Courage's arch enemy is the evil Sugarosis, formerly a semi-normal man named "Lutchow" who becomes slightly anti-normal after Courage shoves him into some "chemicals" at the Research Headquarters for Juvenile Diabetes. Of course this whole event begs the question, "how does somebody go from robbing banks to robbing juvenile diabetes clinics?" Seriously, that's probably one of the most worthless places in the world to break into. Ooooh, Lutchow is stealing a box of 100 blue pens that read "Diabetes Isn't Very Sweet" on them, wow! Watch out, rumor has it he's thinking of knocking over the water cooler on the second floor! If he's able to sabotage that, the research facility's project budget for next quarter will be doomed! Courage foils Lutchow's notorious Juvenile Diabetes Research Headquarters break-in by gently shoving him into a vat of "chemicals." See, when you're doing research you have to use a lot of "chemicals" or else you probably won't be able to solve whatever thing you're trying to solve. Also I think you have to use equations like "X=43" or in some instances "Y=43." Courage manages to escape before the "chemicals" explode, because that's what chemicals do, but Lutchow isn't as lucky. Actually Courage isn't as lucky either; take a look at this:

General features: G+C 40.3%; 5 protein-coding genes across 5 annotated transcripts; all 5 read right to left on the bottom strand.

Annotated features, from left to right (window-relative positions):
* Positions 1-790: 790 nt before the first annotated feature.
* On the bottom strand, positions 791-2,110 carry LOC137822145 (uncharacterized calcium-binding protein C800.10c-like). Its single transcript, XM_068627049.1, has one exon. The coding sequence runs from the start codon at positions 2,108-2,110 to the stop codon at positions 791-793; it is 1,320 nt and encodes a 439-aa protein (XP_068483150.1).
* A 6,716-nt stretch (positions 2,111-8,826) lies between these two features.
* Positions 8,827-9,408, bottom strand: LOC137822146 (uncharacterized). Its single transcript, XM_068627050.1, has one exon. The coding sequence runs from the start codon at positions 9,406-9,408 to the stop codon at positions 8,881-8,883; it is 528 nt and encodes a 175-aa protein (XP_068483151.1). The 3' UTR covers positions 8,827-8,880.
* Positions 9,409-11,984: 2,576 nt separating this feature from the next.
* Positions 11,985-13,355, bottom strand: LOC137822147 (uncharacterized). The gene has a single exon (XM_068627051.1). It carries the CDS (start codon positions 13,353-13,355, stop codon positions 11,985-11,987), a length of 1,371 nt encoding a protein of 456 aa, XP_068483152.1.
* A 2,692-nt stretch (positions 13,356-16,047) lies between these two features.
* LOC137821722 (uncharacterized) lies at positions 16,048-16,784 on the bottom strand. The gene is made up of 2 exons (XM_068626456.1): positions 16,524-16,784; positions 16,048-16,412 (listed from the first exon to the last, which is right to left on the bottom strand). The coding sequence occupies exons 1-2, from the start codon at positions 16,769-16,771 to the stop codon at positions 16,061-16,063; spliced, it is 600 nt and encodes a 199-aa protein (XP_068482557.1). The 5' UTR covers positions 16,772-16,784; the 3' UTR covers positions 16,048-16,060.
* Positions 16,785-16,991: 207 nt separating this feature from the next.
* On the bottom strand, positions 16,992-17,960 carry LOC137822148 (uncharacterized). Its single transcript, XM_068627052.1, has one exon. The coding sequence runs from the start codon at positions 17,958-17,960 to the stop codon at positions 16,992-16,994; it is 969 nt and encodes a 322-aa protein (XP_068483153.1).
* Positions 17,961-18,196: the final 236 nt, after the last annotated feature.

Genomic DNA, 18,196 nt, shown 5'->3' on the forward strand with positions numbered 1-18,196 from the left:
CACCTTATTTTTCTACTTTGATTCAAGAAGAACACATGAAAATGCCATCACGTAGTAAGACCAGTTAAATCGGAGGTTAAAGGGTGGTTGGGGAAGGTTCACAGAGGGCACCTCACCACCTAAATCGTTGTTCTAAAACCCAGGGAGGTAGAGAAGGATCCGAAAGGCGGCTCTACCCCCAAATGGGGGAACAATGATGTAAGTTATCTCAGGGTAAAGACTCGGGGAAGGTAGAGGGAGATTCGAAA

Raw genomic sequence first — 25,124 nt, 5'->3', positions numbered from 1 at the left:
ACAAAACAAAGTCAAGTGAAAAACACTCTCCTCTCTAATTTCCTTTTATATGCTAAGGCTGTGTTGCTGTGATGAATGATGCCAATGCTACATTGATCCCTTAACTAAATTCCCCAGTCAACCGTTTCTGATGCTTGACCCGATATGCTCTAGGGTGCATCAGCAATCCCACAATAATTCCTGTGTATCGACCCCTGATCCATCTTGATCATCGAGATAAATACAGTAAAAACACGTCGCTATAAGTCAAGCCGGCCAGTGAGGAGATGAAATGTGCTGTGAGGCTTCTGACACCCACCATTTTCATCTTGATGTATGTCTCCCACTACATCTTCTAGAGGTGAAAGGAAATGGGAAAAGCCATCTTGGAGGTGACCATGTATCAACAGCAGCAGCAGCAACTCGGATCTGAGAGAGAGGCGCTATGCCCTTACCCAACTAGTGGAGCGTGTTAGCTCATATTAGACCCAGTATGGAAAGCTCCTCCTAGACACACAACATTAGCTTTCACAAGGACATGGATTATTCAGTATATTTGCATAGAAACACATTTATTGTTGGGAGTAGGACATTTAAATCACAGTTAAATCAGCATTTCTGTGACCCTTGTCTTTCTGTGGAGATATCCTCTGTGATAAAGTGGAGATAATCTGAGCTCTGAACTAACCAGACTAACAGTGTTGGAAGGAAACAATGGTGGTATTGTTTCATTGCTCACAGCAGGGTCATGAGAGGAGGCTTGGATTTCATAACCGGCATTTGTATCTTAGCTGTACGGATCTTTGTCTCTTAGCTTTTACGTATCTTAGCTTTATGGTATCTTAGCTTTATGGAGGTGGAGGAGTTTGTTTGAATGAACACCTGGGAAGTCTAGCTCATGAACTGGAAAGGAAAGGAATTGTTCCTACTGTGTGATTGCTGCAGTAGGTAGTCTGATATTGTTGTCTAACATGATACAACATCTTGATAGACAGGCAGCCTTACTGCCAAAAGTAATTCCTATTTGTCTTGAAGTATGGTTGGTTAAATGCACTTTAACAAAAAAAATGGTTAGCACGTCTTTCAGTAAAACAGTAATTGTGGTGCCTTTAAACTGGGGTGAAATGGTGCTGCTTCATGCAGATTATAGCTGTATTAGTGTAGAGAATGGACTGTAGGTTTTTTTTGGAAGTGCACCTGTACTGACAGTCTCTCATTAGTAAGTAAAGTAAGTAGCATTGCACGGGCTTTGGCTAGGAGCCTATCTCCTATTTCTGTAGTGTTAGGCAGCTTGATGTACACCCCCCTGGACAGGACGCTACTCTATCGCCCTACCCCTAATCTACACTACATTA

Apparently exposure to diabetes research "chemicals" causes your neck to turn into some swanky Silly Putty and Play-Dough hot dog bun hybrid. This explains why I failed chemistry in high school. After this incredible battle, which lasted less than a single panel, Courage finds himself immersed in an ethical debate which tears his world apart. He asks himself, "I've killed a man... could I have saved him?" to which I answer, "no Courage. No, you couldn't have saved Lutchow. Nobody could've saved Lutchow, for he was breaking into juvenile diabetes research centers and he was obviously already dead inside." The comic refers to this event as a "morale dilema," and I really can't argue with that since it's a made up phrase. This aforementioned crisis doesn't last long, as Courage suddenly remembers he needs to check his blood sugar level, so he asks a woman whose head rotates 180 degrees around her neck to give him his meter. This woman also has a small dog strapped to her back, which I assume is an analogy for, well, something.